There is something going on in Gerze, a little village in Sinop, in Northern Turkey. It may be surrounded by media silence but the case is a perfect example of corporate greed and government supported violence. The following article was written for Corporate Watch by a campaigner who wishes to remain anonymous.
The residents of Gerze are shouting out loud, but it is as if their voices are being confined in an unbreakable silence.
The story of Gerze dates back to 2008, when one of the biggest corporations in Turkey, Anadolu Group, decided to build a thermal power plant in their region.
Since then, a case of government supported violence, oppression and media negligence has been unfolding. The battle lines are drawn, locals are resisting with what they have against the plans and the corporation ignores their wishes, keeping up with its construction plans.
For the last three years, this little village has been resisting this giant corporation. Anadolu Group is one of the biggest companies in Turkey with 47 factories and 81 affiliate companies in Turkey and in 12 other countries. It is a a conglomerate pursuing diverse professional activities in the beverage, automotive and retail industries. It recently began investing in the energy, communications, electronics, food and health sectors as well.
Anadolu Group, has decided to build a coal based thermal plant in Gerze. However, there are some problems with the plan: first of all, the people of Gerze don’t want a thermal plant in their region because coal, no matter how clean the production is, releases huge amounts of CO² into the atmosphere; the plant will seriously jeopardize the quality of the soil and the air in the area. It is suggested that coal based thermal plants provoke catastrophic consequences such as soil erosion, acid rains and mercury contamination. Furthermore, none of the regions’ cities, including Sinop, are industrialized places. Their main income is based on fisheries and agriculture. In fact, a great majority of the fish caught in Turkey come from a few miles away from the construction zone. The impact of the plant on these fish stocks could be devastating, given its location right on the sea shore.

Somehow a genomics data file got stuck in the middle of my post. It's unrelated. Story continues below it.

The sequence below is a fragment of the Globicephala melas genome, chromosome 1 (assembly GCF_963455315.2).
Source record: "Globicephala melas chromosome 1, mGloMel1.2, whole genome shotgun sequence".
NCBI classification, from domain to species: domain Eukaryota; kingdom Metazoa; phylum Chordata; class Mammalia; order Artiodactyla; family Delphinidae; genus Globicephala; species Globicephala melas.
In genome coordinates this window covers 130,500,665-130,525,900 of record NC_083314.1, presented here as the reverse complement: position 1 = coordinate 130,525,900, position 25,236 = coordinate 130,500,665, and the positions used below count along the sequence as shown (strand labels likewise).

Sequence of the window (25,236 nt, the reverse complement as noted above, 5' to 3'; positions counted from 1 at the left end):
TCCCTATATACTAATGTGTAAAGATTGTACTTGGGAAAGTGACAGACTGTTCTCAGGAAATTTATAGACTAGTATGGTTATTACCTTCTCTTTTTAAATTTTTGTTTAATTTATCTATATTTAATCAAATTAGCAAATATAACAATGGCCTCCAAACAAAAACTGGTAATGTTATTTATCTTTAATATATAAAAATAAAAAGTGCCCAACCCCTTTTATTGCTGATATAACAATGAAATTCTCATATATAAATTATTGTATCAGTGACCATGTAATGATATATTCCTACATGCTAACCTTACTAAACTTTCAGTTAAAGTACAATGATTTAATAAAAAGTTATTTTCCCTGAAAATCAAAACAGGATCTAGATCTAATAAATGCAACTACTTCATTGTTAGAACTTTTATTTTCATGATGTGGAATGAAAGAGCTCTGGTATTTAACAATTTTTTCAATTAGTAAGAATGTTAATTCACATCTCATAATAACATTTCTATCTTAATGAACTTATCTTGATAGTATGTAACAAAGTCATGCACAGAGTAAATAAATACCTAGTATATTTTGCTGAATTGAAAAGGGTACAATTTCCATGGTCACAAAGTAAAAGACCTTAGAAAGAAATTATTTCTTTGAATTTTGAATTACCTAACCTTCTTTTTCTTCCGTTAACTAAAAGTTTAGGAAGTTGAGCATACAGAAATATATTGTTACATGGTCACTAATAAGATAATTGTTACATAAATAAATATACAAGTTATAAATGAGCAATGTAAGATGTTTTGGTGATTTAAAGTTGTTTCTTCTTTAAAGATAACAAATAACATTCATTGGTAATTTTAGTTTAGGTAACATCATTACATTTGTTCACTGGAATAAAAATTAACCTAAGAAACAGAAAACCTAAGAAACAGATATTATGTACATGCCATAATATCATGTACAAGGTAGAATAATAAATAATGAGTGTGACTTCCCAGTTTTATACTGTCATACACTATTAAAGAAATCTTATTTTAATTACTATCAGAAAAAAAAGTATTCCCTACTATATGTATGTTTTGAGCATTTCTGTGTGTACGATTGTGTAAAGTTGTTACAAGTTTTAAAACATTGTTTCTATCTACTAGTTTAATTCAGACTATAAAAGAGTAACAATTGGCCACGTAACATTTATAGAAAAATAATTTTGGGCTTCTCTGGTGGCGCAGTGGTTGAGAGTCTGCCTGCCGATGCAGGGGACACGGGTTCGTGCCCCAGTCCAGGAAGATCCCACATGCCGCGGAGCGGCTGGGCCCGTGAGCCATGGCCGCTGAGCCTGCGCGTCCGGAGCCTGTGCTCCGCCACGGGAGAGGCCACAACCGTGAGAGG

While the world is trying to reduce CO² emissions, Anadolu Group still insists on investing in fossil fuels. Critics such as Greenpeace claim that if all Turkey’s coal based thermal plants are built according to plan, Turkey’s CO² emissions will double. Moreover, the coal used in the proposed plant will be imported from neighbouring countries resulting in more CO² emissions from transportation.
The plant will compromise a unique region with diverse wildlife and extremely rich ecosystems. Critics assert that those regions are not industrialized and they do not need such large amounts of electricity. The plant is constructed not to feed the region itself, but for the benefit of industrial cities hundreds of kilometres away, like Kocaeli and Istanbul. In the case of Gerze this is an economic and environmental injustice par excellence: the locals of Gerze are forced to live with hazardous waste, unhealthy water, soil and air; they will lose their income as their livelihoods are intertwined with the health of nature surrounding them. And they will be forced to do so without ever being consulted or compensated.
The residents of Gerze have been actively resisting the thermal plant for the last three years. Their resistance is not confined to signing petitions but has included residents throwing themselves in front of construction machines and risking their lives.
The grassroots resistance in Gerze is supported by a few local groups and some larger environmental NGOs. However, it has been largely ignored by the mainstream media If it wasn’t for some brave independent journalists, social media and independent news sites no one would have heard of the struggle going on in Gerze. This isolation makes the issue more worthy of attention not only on national but also on international level. A determined struggle is taking place in Gerze, only made silent by media complacency and made violent by the state interventions.